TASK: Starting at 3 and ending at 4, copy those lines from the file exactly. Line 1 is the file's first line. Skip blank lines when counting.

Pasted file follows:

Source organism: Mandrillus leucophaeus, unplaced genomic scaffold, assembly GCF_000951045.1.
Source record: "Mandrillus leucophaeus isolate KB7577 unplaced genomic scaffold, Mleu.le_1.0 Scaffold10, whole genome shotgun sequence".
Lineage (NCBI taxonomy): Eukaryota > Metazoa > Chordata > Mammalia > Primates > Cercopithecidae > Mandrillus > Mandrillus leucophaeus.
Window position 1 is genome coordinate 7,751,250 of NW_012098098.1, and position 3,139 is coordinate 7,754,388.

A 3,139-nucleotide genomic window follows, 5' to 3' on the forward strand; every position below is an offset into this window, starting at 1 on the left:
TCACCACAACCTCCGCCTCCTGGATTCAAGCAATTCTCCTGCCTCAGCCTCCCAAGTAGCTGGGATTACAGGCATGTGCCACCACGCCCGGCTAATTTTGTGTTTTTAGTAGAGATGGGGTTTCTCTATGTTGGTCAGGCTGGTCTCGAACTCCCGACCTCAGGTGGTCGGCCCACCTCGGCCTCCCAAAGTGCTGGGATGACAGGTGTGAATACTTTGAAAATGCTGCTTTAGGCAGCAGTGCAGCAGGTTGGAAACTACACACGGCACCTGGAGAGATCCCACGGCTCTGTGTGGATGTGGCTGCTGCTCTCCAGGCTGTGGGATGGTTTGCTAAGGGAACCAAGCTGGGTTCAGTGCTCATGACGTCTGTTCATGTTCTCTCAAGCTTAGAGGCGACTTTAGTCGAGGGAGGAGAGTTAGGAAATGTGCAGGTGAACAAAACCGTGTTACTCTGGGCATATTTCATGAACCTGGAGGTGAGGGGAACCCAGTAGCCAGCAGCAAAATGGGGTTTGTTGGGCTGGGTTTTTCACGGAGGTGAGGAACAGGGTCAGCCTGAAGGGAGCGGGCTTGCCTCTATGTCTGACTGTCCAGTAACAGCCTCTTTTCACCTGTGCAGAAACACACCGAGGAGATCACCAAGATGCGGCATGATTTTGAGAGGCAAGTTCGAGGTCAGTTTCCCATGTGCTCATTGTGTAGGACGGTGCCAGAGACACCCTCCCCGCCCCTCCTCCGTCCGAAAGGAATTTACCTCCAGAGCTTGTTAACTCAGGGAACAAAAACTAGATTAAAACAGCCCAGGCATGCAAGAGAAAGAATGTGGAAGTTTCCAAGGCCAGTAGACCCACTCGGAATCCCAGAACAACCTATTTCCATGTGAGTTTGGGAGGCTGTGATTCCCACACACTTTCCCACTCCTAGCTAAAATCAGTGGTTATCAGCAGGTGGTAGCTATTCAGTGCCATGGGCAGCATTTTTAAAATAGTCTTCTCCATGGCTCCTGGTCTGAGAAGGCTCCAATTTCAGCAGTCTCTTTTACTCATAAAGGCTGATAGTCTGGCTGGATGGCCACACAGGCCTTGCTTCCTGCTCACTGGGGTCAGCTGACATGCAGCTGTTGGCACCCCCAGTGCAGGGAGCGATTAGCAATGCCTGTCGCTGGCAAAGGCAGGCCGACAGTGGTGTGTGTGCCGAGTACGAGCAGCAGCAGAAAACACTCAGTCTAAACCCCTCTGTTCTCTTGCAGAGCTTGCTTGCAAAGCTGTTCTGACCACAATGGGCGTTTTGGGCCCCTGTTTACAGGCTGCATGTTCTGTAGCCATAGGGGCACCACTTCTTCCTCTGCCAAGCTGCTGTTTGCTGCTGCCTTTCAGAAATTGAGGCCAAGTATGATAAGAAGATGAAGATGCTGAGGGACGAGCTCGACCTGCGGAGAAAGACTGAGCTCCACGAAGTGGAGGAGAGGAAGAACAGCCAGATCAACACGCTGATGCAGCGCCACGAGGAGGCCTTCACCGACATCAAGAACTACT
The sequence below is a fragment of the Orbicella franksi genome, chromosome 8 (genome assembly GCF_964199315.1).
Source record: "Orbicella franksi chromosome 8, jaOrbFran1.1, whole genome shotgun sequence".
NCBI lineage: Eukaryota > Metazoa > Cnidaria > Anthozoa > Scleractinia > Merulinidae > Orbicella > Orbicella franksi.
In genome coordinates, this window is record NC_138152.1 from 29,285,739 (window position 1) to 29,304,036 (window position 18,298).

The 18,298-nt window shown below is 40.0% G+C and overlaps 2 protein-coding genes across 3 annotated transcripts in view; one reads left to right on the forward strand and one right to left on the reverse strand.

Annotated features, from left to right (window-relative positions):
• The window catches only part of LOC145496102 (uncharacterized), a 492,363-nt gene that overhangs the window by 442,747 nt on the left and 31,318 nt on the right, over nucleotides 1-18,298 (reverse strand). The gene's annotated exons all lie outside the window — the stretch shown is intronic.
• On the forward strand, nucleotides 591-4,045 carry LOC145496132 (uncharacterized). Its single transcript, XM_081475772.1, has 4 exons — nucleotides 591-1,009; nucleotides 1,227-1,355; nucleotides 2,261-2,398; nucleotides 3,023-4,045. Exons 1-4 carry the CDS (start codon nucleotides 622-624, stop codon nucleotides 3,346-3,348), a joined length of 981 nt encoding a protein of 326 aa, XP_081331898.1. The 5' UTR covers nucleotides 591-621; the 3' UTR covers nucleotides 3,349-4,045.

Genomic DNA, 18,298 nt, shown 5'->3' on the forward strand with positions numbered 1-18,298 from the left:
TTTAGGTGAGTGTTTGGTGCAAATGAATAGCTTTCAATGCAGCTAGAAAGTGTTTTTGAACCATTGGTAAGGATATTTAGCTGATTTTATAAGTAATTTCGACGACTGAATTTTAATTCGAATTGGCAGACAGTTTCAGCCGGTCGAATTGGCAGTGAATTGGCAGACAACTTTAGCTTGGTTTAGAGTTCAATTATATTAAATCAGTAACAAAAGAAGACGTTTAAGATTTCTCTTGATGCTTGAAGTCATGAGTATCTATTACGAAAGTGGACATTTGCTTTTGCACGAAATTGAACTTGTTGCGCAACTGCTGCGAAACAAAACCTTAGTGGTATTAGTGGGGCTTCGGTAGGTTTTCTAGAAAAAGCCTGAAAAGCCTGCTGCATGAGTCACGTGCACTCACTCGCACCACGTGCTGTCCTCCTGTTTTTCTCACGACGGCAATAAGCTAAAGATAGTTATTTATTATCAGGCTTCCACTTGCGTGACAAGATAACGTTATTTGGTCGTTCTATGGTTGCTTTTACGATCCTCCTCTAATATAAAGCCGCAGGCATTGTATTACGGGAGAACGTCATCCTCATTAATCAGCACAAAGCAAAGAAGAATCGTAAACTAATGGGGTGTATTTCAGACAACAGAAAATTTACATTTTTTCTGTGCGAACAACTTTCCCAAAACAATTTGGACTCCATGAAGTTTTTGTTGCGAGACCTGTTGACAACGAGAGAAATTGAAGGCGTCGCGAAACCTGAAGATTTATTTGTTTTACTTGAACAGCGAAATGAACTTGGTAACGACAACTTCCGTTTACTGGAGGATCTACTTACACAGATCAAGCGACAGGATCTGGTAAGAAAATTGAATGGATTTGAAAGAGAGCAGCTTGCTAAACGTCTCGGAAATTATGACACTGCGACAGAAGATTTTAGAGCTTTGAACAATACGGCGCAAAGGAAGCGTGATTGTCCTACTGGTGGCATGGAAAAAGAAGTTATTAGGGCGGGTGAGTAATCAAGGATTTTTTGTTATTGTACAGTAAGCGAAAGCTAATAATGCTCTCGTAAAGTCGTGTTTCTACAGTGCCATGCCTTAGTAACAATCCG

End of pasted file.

Lineage (NCBI taxonomy): Eukaryota > Metazoa > Chordata > Mammalia > Primates > Cercopithecidae > Mandrillus > Mandrillus leucophaeus.
Window position 1 is genome coordinate 7,751,250 of NW_012098098.1, and position 3,139 is coordinate 7,754,388.